Summerland working on multiple supportive housing projects, hoping to see funding from BC Housing

More subsidized housing

Casey Richardson

Summerland council has sent off letters of support to BC Housing for two new subsidized housing projects, hoping to help push forward developments to address the evident need in the community.

“It’s not up to us to build houses, but certainly to facilitate and to be part of these partnerships in order to get these things on the books and actually happening,” Toni Boot, mayor of Summerland said.

The District heard from both the Summerland Food Bank and Resource Centre and Liberty Contracting with their proposed subsidized housing projects on Monday, hoping to see the council support their developments.

“In 2017, they did a study on housing here in Summerland and it identified that there was nothing here for us,” Linda Van Alphen, director for the Summerland Food Bank and Resource Society said.

“We also keep statistics with the food bank and the resources centre which actually tell us how many people we’ve got on the street and how many people are looking for housing.

“The situation that couples, families, people are in, we know that there’s a need and we also know that rentals should be 30 per cent of your income and most rentals are much higher than that.”

The Summerland Food Bank and Resource Centre has been working out of the Summerland United Church basement for the past eight years, and while they’re grateful for the location, they’re starting to outgrow the space.

“When this piece of property came up for sale, we just jumped on it and we actually just finished the transfer of the property yesterday (Wednesday)," Van Alphen said.

The plan is to build a new centre at 13212 Henry Avenue, which would include 12 different units, spanning a variety of needs in the community and the main floor for their food bank and resource centre.

“We’re just excited, the application is going to go in and we just cross our fingers and hope we put in a good application. Hopefully, BC housing thinks it has merit.”

The group still has a long road ahead, however, needing to raise an estimated $1.5 million of their own funds to pay for the resource centre floor.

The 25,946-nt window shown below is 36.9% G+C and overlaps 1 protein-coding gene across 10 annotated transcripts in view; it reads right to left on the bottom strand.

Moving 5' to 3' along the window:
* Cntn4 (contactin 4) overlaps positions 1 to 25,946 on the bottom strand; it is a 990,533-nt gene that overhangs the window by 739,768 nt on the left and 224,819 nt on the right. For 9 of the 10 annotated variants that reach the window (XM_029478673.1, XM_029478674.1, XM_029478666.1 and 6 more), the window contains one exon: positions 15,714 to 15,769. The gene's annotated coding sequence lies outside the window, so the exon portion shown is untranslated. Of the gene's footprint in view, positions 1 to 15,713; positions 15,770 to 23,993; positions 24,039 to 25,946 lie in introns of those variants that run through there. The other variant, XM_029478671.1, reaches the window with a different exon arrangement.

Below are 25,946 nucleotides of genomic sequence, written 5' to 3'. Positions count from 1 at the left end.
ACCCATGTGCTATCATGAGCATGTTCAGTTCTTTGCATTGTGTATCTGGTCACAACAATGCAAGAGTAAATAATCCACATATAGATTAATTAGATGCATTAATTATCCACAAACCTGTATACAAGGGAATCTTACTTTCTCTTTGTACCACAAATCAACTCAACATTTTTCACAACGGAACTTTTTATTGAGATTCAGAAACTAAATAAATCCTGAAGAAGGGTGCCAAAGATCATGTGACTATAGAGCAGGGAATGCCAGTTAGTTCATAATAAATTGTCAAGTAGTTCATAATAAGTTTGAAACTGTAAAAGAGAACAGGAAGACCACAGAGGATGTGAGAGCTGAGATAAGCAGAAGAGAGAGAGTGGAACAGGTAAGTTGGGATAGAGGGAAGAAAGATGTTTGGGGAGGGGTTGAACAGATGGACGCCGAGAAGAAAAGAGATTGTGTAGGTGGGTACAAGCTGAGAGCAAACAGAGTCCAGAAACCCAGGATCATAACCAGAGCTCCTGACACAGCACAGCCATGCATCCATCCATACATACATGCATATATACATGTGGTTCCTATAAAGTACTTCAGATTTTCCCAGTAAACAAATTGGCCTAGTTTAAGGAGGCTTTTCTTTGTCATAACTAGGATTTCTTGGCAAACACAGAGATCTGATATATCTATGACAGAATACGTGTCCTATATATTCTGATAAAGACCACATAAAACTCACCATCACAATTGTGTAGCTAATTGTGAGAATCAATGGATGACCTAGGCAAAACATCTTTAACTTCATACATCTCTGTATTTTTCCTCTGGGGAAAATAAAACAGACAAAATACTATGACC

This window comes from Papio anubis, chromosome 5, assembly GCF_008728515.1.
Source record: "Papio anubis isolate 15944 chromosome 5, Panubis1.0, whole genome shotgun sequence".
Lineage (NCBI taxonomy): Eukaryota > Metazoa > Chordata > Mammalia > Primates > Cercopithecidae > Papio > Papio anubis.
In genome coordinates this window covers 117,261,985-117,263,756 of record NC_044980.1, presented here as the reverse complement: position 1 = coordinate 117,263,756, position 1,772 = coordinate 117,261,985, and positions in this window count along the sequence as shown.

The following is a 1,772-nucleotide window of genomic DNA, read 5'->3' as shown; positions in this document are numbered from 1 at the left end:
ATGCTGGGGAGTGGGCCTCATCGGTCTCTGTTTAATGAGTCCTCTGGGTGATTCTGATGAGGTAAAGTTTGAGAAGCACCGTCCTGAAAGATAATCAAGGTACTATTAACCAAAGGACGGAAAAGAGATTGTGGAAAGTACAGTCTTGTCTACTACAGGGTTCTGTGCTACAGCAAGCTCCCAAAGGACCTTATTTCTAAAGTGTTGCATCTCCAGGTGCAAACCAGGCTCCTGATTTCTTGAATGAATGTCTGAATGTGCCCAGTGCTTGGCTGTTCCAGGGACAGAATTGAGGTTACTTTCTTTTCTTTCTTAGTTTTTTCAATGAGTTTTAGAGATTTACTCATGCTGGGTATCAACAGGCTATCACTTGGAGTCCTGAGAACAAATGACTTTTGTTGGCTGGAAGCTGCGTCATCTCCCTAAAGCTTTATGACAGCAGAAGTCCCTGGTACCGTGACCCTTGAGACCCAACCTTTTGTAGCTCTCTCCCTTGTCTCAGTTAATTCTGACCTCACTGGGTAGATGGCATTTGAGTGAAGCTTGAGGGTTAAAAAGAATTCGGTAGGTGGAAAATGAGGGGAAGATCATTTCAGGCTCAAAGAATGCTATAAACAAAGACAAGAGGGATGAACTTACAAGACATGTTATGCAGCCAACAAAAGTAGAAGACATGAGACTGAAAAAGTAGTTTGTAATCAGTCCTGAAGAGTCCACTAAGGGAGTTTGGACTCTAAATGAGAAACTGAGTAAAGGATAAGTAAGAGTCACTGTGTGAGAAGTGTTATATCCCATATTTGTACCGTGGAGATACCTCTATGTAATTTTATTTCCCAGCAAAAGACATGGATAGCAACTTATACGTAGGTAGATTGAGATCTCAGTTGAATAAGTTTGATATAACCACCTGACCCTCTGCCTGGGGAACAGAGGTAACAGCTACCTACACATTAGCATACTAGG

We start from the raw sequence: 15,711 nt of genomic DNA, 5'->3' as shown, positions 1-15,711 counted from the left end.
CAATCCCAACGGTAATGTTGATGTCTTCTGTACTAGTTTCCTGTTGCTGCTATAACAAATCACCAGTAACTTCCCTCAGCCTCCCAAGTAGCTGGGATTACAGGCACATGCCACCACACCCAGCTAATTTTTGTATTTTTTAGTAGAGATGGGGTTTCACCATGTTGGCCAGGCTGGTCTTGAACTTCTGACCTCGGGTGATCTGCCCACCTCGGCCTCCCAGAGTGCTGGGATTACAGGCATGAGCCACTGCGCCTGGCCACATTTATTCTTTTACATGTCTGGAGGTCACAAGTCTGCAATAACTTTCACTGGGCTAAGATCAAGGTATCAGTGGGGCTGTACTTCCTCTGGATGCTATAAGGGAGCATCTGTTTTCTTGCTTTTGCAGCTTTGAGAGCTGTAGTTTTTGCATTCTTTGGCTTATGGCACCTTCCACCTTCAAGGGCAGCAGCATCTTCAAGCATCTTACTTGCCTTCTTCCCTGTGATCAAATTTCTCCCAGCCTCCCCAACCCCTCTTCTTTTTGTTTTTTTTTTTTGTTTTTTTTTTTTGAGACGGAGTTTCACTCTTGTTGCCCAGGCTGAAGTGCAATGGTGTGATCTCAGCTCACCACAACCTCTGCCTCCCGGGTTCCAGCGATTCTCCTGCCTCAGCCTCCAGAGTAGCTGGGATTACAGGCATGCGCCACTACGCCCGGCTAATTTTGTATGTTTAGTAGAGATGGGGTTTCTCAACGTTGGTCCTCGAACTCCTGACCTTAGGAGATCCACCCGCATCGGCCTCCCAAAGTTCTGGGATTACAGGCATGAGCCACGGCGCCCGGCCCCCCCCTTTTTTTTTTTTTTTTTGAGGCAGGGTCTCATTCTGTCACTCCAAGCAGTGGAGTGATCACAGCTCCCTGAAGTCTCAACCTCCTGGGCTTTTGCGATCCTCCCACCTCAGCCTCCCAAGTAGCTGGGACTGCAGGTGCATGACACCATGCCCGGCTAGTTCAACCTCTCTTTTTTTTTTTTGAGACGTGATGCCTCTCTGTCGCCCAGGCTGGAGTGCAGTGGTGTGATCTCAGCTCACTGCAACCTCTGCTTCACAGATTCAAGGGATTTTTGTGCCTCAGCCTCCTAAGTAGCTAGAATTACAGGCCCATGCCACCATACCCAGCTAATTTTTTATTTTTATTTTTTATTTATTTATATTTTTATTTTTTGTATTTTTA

The other project comes from Liberty Contracting, looking to expand on the Legion Village development and add another 40 to 60 homes, but they won’t be applying for BC funding just yet as the project is in very early stages.

“In Summerland, I won’t say it’s extra important, but it does fill an identified gap and that is with affordable seniors housing...This doesn’t simply provide a house or accommodation, it provides a home,” Boot added.

And while subsidized housing can sometimes bring stigmatization from the community, Van Alphen is confident as these housing projects focus on getting families settled.

“I don’t see that the stigma will come in and it’s not considered to be transitional housing which is where some of the places in Penticton have run into problems,” she said. “These are going to be beautiful apartments. It’s going to be something for somebody who needs secure housing for long lengths of time for them and their children.”

Boot added that this need is important for the whole community,

“They are providing what is has been identified in the community as a critical need and what is identified in the community as a critical need, is a critical need for the whole community because the whole community has identified it. And if you’re going to say we need more affordable housing, then the understanding of what that means, and potentially, the stigma that comes along with it is something we as a community have to work through if necessary.”

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